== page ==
Judging by the comments after last week’s post regarding pro-lifers and contraception, there seems to be a great deal of misunderstanding regarding Natural Family Planning (NFP). Since July 20-26 is NFP Awareness Week, I decided to provide this basic overview of NFP to clear up any misconceptions (no pun intended!) and provide additional information for those who are interested in learning more about it.
What is Natural Family Planning?
NFP is a method of avoiding or achieving pregnancy (it can serve either purpose depending on the intent of the users) by identifying the biological markers that indicate natural fertility or infertility (basal body temperature, cervical mucous, presence of certain hormones in urine) so that users can either avoid or engage in sexual intercourse, depending on their intention. It can also be used to monitor gynecological health and identify possible problems. NFP is "natural" in that it does not utilize synthetic hormones or substances, barriers, or invasive devices.
Isn’t NFP also called “the rhythm method”?
No, although this is a common misconception. The rhythm method (also called “the calendar method”) is essentially the most basic type of NFP, but it is also the least effective. The rhythm does not take into account a woman’s biological markers that indicate levels of fertility. Instead, it is entirely dependent upon the assumption that every woman has a clockwork 28-day cycle, with menstruation occurring on day 1 and ovulation occurring on day 14. That's only true for roughly 30% of women, and many outside factors – diet, nutrition, stress, illness – can affect the length of each cycle even for women who do have regular cycles.
I've often heard other women say that they can't use NFP because they have irregular cycles, and unfortunately that's a common myth which hearkens back to the misconception of NFP = rhythm method. Many women are told by their OB/GYNs that they have “irregular” cycles when they simply have a longer cycle length – say, 35 days instead of 28. (I once had a 75-day cycle. Thankfully, that wasn't typical!) NFP works with any and all cycle lengths.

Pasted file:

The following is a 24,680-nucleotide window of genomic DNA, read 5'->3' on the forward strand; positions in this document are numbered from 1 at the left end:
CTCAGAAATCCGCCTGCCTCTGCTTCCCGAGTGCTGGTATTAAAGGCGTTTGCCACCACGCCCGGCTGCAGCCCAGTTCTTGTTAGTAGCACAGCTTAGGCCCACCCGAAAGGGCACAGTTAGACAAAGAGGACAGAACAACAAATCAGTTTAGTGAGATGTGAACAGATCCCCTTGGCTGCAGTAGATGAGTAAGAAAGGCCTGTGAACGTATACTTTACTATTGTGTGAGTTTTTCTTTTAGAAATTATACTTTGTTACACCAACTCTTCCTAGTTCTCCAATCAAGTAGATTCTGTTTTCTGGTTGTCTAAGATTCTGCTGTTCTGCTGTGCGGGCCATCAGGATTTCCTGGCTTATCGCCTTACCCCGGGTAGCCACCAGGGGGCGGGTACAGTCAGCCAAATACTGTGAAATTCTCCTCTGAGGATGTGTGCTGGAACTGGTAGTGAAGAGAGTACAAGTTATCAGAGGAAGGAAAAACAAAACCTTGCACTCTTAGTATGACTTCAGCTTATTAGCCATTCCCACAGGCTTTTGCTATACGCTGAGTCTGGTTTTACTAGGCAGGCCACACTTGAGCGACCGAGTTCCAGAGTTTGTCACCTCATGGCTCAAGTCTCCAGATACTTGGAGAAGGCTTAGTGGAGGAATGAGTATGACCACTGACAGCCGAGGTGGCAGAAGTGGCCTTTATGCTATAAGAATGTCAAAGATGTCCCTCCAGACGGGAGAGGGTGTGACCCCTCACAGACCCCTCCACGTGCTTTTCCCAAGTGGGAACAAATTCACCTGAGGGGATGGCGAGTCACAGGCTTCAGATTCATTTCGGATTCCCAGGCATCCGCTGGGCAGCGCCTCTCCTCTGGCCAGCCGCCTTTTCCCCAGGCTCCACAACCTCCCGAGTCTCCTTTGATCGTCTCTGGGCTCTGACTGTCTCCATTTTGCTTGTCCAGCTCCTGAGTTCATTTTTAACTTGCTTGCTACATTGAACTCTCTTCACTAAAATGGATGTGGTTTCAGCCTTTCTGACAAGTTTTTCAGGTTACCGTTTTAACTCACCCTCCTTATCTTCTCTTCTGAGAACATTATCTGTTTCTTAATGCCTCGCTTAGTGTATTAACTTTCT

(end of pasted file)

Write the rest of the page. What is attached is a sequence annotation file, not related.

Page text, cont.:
What are the types of NFP?
They include, but are not limited to, Billings, Creighton, Sympto-Thermal, and Marquette, as well as the Fertility Awareness Method (FAM). For brevity's sake I'll only discuss these, but there are many additional forms that are offshoots of these methods.
Billings Ovulation Method: The Billings Ovulation Method of NFP (BOM) is named after Drs. John and Evelyn Billings, but was developed by many different medical professionals based on extensive research which began in 1953 (you can read a comprehensive history of its development here). Its focus is on detecting fertile periods by charting the quantity, quality, and consistency of cervical mucous was well as the sensation at the vulva.
Creighton Model FertilityCare™ System (CrMS) is a modification of the Billings method and was developed in the late 1970s by Dr. Thomas Hilgers. It is the basis for NaPro Technology, which specializes in treatment of infertility and menstrual cycle disorders. Like Billings, it tracks the biological marker of cervical mucous.